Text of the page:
All Europeans are entitled to the right to freedom and expression under the EU’s Charter of Fundamental Rights. Article 11 states that “Everyone has the right to freedom of expression. This right shall include freedom to hold opinions and to receive and impart information and ideas without interference by public authority and regardless of frontiers.”
The problem we face in modern day society comes from a rise in the social media platforms created by technology companies which now provide forums and ‘safe spaces’ for individuals to express their opinions, however offensive they may be. Unfortunately, in recent times the result has been a dramatic increase in online hate speech. Already this year we have seen Austria’s new year baby, Asel and the winner of the Miss Belgium competition, Angeline Flor Pua become the targets of online hate speech. In February, UK celebrity Katie Price gave evidence to the House of Commons about the online abuse experienced by her disabled son and her petition for a new online hate speech law and register of offenders. Online hate speech is growing as a problem for our societies as it continues to harm individuals and go unpunished– but what is the right solution? Should social media companies be doing more to prevent this? Is new legislation the answer? Are sanctions for failing to remove content effective? And how do we preserve the right to free speech in addressing the problem of online abuse?
In 2016, Microsoft, Twitter, Facebook and YouTube (with Instagram and Google + planning to join shortly) signed the EU’s voluntary Code of Conduct ‘Countering Illegal Hate Speech Online’, committing to review most complaints about offensive comments or posts within a 24-hour timeframe. In January this year the Commission disclosed the results of the third round of monitoring of the Code. It found that IT companies removed 70% of illegal hate speech which was notified to them (up from 59% in round two and 28% in round one) and there have been positive steps made by the companies.
The approach favoured by Commissioner Jourová is not to target a 100% removal rate because preservation of the right to free speech is so pivotal and to do so she believes would impede on this right. She has resisted calls to for a more aggressive approach akin to that taken by the UK, France and Germany and the promotion of EU-wide legislation for the same reason of protecting Article 11. However, she has said she would be willing to legislate if in future the Code was failing to produce adequate results or there was too much fragmentation as member states draft their own national rules. Recently the leaked Commission document “Recommendation for measures to effectively tackle illegal content online” calls for online platforms to remove posts promoting terrorism within one hour. This document is not official nor a binding legislative proposal but certainly indicates that recommendations from the Commission are on the horizon and the media have reported an announcement will be coming soon.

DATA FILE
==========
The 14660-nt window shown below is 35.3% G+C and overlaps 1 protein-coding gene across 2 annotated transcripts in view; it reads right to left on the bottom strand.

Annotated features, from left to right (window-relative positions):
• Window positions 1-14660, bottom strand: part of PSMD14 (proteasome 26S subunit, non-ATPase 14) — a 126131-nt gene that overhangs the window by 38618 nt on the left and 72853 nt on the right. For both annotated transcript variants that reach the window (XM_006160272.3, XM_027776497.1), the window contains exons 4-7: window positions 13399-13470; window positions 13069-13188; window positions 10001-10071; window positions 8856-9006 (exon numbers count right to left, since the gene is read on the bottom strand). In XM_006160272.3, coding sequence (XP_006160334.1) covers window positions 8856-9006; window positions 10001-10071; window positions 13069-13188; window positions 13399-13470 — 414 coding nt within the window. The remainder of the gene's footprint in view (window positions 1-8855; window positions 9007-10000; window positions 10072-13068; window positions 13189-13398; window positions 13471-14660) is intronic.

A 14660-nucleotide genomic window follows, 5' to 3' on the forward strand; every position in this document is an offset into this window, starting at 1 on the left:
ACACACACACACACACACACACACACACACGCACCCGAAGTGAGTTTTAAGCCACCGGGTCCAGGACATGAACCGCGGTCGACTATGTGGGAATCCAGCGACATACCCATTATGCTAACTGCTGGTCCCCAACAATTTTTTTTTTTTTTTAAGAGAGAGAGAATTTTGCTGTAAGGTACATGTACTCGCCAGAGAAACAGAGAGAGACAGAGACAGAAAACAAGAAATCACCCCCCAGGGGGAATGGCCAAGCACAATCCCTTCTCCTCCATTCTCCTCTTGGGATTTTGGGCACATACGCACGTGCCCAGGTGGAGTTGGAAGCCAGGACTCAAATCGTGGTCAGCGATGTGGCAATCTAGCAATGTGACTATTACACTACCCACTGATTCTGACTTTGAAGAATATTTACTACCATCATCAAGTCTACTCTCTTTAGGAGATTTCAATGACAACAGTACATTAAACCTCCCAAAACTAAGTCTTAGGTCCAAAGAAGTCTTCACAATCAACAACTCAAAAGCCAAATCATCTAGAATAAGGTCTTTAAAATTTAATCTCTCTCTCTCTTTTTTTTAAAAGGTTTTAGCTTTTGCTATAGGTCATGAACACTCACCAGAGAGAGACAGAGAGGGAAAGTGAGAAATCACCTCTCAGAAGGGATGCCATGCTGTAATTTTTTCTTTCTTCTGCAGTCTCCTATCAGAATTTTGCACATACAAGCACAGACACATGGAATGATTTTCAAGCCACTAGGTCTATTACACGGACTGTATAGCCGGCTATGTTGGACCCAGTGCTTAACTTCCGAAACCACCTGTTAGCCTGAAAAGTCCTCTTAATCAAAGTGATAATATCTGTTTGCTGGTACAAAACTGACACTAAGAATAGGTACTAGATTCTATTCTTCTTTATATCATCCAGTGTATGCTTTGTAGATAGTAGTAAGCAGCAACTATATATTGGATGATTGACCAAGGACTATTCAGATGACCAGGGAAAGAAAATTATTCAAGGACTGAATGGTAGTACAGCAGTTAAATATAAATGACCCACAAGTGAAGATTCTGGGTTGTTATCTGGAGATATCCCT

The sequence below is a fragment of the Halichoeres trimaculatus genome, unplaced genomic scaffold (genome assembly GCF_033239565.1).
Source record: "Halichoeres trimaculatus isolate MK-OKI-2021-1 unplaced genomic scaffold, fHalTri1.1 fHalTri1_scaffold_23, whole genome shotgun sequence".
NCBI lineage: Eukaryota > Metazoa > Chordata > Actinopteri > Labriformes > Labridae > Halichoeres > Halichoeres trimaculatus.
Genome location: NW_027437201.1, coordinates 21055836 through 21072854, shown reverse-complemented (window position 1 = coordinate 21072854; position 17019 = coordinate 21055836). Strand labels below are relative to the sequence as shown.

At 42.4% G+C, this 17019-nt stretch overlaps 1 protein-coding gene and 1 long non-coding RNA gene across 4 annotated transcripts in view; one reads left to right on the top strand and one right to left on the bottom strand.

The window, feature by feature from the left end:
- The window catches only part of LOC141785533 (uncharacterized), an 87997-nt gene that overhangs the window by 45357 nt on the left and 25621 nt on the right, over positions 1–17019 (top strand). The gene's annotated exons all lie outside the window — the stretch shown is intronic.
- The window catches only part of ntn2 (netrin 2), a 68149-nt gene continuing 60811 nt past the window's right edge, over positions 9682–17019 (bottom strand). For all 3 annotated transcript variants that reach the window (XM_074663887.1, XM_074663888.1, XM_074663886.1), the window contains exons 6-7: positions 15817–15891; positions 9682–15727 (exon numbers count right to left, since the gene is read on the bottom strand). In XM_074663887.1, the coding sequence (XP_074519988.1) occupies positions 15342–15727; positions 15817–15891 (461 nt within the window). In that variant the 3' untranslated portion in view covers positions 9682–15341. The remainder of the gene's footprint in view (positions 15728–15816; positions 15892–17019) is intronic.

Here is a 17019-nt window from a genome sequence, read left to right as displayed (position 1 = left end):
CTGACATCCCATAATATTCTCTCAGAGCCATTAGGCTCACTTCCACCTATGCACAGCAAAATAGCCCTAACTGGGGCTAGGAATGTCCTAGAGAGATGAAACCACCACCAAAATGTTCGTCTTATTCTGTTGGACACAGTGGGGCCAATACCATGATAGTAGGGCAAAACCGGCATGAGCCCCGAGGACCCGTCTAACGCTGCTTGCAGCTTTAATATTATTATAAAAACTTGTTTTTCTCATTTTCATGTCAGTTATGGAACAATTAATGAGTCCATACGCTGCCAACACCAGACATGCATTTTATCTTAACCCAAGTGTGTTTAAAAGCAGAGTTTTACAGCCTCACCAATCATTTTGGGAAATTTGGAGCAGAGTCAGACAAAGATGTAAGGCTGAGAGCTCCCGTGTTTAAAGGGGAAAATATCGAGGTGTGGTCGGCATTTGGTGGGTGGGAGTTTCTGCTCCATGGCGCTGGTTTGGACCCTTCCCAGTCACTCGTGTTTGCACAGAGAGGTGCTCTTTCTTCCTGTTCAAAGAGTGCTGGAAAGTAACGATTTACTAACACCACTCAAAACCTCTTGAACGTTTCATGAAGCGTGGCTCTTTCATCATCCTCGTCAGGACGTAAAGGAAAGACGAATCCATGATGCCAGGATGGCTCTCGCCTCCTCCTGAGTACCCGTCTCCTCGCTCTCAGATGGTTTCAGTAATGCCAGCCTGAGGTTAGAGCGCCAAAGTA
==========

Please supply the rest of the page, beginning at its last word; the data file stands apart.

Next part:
In June 2017, Germany passed the NetzDG law which came into force in October and imposes fines of up to €50m on companies who do not remove hate speech quickly enough. This law has proved controversial in Germany with many arguing that it could become inadvertent censorship as they believe it is wrong for companies to make the decision as to whether a post or comment is unlawful. This is certainly an extreme approach taken by the German Government, but it places a high burden of compliance onto the technology companies which will require them to be more proactive in dealing with complaints. Facebook for example have recruited 500 additional staff in Germany to deal with complaints as part of the new legislation, which can only be a positive thing.
In the UK, Prime Minister May has called for increased policing of online hate speech and recommended that the impetus be put back on the technology companies to tackle online abuse. Specifically, May wants to legislate for internet companies to remove hateful content that is aligned to terror organisations within 2 hours of being discovered or face financial sanctions. Government plans include the launch of an Internet Safety Strategy, regular reporting by companies to set a baseline on how to best reduce online abuse, launch of a Social Media Code and an annual report on internet safety and transparency. The Government also announced funding of new software which would detect up to 94% of videos automatically posted online by Islamic State. YouTube and Facebook already use AI to detect illegal material and it is important that the giants share their tools with smaller companies and cooperate so the tech community can tackle the problem together.
Freedom of speech and of expression is a fundamental cornerstone of our societies and whilst it must be preserved, there does need to be a line drawn between what is acceptable and what is not acceptable, which is recognised in law. We have seen the different positions adopted across the EU and will need to monitor how effective they are over the coming months. So far, it seems that the approach taken by the Commission has resulted in significant progress and positive action taken by technology companies since they joined the Code and hopefully this trend will continue. With the German law so recent and the UK yet to fully implement its plans we will have to wait and see how effective the legislative approach is.